The United States has been heavily involved in Korean affairs since the end of World War II.  Although our original goal of helping Korea regain her independence “in due course” was not supposed to entail a decades-long process, as events evolved, the United States became entangled in geopolitical obligations that have, so far, lasted for 60 years.  At the core of that entanglement is the issue of how to deal with inter-Korean tensions.  Resolving those tensions clearly would help Korea and—if it is done soundly—might even improve U.S. policy in the overall Asia-Pacific region.

The obvious problem the United States faces in Korea centers on North Korea’s nuclear-weapons agenda and how the Pyongyang government headed by Kim Jong-il manipulates that agenda.  However, a spectrum of problems plagues U.S. relations with both Koreas.

The Democratic People’s Republic of (North) Korea (DPRK) has always feared and distrusted the United States because of our role in the Cold War and the Korean War and our attempts to leverage our alliance with the Republic of (South) Korea (ROK) against the DPRK.  North Korea-U.S. relations worsened in the post-Cold War era, as Pyongyang reacted adversely to the George H.W. Bush, Clinton, and George W. Bush administrations’ interventionism worldwide.  This reinforced North Korea’s long-standing quest for self-reliance and her desire to strengthen her military deterrence by pursuing a nuclear option.  Against the background of an ambiguous U.S.-DPRK dialogue during the Clinton years, which came close to the brink of war, Republican accusations of Democratic appeasement of the Pyongyang regime predisposed the current Bush administration toward a hard-line posture that was reciprocated by North Korea.  The hawkish Bush doctrine and its controversial preemption paradigm that followed in the wake of September 11 intensified North Korean anxieties.  President Bush’s inclusion of the DPRK into the “Axis of Evil” and his war against its Iraqi member sent ominous signals to Pyongyang.  So, too, did Bush’s public “loathing” of Kim Jong-il, his reliance on neoconservative advisors who favored regime change in Pyongyang, and his enthusiastic support for Undersecretary of State John Bolton’s public characterization of Kim as a “tyrannical dictator” and Secretary of State Condoleezza Rice’s description of North Korea as an “outpost of tyranny.”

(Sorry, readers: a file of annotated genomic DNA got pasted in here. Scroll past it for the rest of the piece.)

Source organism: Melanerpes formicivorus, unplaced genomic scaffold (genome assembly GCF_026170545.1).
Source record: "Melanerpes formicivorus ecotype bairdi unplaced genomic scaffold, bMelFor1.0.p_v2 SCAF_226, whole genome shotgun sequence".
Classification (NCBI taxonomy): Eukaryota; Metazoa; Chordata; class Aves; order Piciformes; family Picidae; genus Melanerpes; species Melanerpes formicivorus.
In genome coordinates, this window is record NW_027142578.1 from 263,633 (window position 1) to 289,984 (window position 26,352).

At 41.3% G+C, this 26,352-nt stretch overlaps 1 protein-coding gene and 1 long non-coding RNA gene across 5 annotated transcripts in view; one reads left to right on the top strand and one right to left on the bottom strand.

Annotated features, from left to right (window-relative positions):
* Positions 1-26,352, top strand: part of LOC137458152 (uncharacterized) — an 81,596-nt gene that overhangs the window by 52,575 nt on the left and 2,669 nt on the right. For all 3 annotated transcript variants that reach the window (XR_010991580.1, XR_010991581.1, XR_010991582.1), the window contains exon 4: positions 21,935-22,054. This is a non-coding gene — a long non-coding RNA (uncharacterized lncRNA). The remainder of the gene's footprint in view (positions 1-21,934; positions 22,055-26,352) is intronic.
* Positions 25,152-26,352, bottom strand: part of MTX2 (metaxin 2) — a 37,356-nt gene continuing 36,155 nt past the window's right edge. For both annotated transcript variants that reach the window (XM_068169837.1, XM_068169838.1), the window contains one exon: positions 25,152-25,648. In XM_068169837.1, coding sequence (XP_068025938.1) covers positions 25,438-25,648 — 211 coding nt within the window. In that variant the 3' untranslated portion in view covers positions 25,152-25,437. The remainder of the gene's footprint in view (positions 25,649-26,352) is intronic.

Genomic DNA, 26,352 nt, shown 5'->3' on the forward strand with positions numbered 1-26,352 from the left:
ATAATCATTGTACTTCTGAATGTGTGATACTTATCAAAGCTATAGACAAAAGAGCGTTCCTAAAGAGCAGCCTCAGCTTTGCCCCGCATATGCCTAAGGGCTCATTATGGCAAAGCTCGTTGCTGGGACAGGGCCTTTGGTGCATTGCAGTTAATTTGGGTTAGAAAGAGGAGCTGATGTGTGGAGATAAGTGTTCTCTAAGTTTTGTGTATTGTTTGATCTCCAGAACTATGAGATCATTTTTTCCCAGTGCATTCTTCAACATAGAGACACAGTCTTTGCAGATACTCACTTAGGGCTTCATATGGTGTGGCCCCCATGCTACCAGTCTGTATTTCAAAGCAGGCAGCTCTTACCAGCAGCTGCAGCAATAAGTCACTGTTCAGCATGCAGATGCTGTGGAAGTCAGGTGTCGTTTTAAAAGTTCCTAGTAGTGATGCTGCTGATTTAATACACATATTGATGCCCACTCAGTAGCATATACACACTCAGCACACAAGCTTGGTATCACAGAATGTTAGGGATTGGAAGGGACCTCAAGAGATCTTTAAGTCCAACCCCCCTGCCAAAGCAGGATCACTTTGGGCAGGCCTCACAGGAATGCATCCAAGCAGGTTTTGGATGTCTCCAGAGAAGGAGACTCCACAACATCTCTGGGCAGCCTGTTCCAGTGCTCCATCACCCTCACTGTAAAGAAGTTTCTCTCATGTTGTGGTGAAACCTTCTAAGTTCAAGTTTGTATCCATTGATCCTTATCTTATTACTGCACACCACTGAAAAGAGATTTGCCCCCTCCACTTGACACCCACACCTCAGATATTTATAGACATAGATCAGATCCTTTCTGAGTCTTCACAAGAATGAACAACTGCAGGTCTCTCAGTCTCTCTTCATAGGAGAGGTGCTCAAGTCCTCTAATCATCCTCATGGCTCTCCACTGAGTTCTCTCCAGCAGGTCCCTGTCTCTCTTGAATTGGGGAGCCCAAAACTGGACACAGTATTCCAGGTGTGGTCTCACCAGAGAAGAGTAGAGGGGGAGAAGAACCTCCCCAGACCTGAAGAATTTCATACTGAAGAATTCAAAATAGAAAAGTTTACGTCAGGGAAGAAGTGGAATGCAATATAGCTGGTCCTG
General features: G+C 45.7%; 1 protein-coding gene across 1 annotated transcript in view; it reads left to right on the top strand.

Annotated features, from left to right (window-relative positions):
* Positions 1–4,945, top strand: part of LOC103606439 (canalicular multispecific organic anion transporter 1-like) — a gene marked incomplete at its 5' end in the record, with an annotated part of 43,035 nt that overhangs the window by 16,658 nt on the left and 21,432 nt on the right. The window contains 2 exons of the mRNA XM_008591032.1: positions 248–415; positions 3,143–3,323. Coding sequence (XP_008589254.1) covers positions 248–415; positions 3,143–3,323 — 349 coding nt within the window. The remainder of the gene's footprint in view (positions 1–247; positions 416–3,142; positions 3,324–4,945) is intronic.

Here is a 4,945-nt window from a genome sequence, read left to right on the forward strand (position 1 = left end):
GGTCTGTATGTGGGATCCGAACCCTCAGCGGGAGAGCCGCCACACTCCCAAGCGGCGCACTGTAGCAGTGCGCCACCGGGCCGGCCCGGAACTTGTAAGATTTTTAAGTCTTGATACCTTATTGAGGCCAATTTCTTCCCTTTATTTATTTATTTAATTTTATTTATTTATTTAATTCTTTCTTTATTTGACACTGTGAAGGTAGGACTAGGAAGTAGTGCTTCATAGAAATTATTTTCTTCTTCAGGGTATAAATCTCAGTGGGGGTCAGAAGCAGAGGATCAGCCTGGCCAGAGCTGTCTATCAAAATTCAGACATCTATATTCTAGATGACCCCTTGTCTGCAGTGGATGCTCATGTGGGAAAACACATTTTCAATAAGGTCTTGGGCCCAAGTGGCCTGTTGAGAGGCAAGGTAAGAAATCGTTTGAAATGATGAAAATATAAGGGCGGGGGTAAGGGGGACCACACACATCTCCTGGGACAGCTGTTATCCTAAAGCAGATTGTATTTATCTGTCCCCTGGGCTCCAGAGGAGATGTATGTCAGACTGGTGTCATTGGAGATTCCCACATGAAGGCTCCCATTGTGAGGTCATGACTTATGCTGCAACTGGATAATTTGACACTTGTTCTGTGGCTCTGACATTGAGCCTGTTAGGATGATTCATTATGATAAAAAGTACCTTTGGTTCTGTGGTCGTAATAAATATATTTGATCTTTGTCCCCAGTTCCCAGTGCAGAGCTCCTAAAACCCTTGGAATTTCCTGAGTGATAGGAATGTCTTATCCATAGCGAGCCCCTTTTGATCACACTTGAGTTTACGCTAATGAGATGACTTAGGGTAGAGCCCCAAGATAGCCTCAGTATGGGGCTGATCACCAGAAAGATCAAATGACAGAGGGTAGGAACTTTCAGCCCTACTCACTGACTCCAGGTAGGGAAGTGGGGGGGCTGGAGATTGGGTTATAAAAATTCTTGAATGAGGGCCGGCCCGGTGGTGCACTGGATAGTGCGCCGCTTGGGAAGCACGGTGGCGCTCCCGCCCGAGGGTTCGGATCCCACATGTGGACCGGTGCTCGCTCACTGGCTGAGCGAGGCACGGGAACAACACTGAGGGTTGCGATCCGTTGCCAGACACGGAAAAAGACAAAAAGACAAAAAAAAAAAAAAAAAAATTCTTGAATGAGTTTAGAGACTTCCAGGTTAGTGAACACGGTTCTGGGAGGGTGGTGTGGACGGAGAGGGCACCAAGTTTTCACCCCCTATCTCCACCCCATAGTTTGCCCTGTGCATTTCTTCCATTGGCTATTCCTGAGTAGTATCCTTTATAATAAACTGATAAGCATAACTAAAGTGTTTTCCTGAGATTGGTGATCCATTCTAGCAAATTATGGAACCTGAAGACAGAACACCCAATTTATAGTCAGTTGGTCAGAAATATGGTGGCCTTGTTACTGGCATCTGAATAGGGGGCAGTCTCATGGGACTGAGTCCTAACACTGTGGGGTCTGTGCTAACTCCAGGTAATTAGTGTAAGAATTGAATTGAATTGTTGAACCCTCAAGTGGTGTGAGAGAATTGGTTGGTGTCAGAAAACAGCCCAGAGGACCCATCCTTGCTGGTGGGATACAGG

In previous administrations, negative U.S.-DPRK relations were largely offset by positive U.S.-ROK relations, but the current administration’s relations with the Roh Moo-hyun government in Seoul have not been particularly good.  Bush’s hawkish approach toward North Korea is more in tune with Roh’s political opponents in South Korea, whose roots are in previous authoritarian regimes.  Even before Roh became president, that was clear in Bush’s strained relations with Kim Dae-jung, who set the initial tone for ROK progressive domestic politics and boldly promulgated the ROK’s “sunshine policy” toward North Korea—winning the Nobel Peace Prize in the process.  The Bush administration’s expectations that Roh’s rival—Lee Hoi-chang—in the 2002 presidential campaign would prevail and its treatment of Lee’s team as a virtual government-in-waiting set the stage for continued strained relations with Seoul.

Those strains are manifest in Washington’s minimalist support for Roh’s engagement “policy for peace and prosperity.”  The strains were evident in South Korean polls from 2004 to 2005 that indicated that more South Koreans believed the United States was a greater threat to Korean peace than North Korea was and that the United States was a greater obstacle to Korean unification than North Korea was.  The U.S.-ROK alliance partners have also had to cope with additional pressures, including those resulting from American plans to reduce U.S. forces in Korea; South Korea’s unease over the impact that greater U.S.-Japan strategic cooperation regarding Taiwan will have on PRC-ROK relations; and President Roh’s increasing emphasis on South Korea’s independent role as a geopolitical “balancer” between China and the United States.

A rift is growing between the United States and South Korea over how best to deal with North Korea, which reflects South Korea’s very different understanding of North Korea’s identity.  To all South Koreans, North Korea is the other half of their nation.  Their beleaguered North Korean brethren are viewed sympathetically, which supports the Roh government’s efforts to engage North Korea in a constructive dialogue, extend a helping hand to foster creative socioeconomic reforms, and plan for a future in which North Koreans will incrementally rectify their flawed policies as they prepare for a peaceful reunion of the Korean nation-state.  Although Washington formally supports Korean reunification, it is not a particularly avid supporter and does not embrace South Korea’s flexible agenda toward North Korea.  The intensity of the U.S. hard line regarding North Korea’s nuclear policies and many neoconservative policymakers’ and advisors’ desire for “regime change” in Pyongyang help to widen the gap.  The repeated attempts by U.S. and South Korean leaders to present a united front—such as the June 10, 2005, summit between Presidents Bush and Roh—are commendable from a diplomatic perspective, but, so far, they have not proved to be plausible or durable.